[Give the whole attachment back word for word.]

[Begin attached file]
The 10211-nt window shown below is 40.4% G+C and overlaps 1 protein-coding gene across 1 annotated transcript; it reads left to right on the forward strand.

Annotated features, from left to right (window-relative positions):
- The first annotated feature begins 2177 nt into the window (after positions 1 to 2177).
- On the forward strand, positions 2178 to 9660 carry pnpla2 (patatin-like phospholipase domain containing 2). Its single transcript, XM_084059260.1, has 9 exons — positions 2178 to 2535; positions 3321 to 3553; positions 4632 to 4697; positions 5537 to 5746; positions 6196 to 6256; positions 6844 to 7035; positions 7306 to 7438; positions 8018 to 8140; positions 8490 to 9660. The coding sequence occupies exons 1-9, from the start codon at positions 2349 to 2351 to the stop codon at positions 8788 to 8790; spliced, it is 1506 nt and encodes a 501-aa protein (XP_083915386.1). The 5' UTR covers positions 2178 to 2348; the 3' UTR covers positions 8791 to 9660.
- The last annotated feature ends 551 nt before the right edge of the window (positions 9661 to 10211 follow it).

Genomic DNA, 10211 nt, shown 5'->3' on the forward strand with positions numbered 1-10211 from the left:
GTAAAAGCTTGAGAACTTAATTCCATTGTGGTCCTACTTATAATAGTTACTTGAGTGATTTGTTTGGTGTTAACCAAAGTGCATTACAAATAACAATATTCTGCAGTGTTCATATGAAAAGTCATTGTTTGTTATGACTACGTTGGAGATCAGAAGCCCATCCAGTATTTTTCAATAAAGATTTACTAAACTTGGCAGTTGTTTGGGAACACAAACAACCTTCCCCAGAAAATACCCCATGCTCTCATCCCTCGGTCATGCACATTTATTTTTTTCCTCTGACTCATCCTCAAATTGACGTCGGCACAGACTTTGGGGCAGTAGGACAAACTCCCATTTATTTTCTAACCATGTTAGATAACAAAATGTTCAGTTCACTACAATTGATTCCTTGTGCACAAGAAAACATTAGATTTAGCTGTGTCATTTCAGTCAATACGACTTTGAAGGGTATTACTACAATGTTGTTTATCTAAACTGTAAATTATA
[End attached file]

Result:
The 10211-nt window shown below is 40.4% G+C and overlaps 1 protein-coding gene across 1 annotated transcript; it reads left to right on the forward strand.

Annotated features, from left to right (window-relative positions):
- The first annotated feature begins 2177 nt into the window (after positions 1 to 2177).
- On the forward strand, positions 2178 to 9660 carry pnpla2 (patatin-like phospholipase domain containing 2). Its single transcript, XM_084059260.1, has 9 exons — positions 2178 to 2535; positions 3321 to 3553; positions 4632 to 4697; positions 5537 to 5746; positions 6196 to 6256; positions 6844 to 7035; positions 7306 to 7438; positions 8018 to 8140; positions 8490 to 9660. The coding sequence occupies exons 1-9, from the start codon at positions 2349 to 2351 to the stop codon at positions 8788 to 8790; spliced, it is 1506 nt and encodes a 501-aa protein (XP_083915386.1). The 5' UTR covers positions 2178 to 2348; the 3' UTR covers positions 8791 to 9660.
- The last annotated feature ends 551 nt before the right edge of the window (positions 9661 to 10211 follow it).

Genomic DNA, 10211 nt, shown 5'->3' on the forward strand with positions numbered 1-10211 from the left:
GTAAAAGCTTGAGAACTTAATTCCATTGTGGTCCTACTTATAATAGTTACTTGAGTGATTTGTTTGGTGTTAACCAAAGTGCATTACAAATAACAATATTCTGCAGTGTTCATATGAAAAGTCATTGTTTGTTATGACTACGTTGGAGATCAGAAGCCCATCCAGTATTTTTCAATAAAGATTTACTAAACTTGGCAGTTGTTTGGGAACACAAACAACCTTCCCCAGAAAATACCCCATGCTCTCATCCCTCGGTCATGCACATTTATTTTTTTCCTCTGACTCATCCTCAAATTGACGTCGGCACAGACTTTGGGGCAGTAGGACAAACTCCCATTTATTTTCTAACCATGTTAGATAACAAAATGTTCAGTTCACTACAATTGATTCCTTGTGCACAAGAAAACATTAGATTTAGCTGTGTCATTTCAGTCAATACGACTTTGAAGGGTATTACTACAATGTTGTTTATCTAAACTGTAAATTATA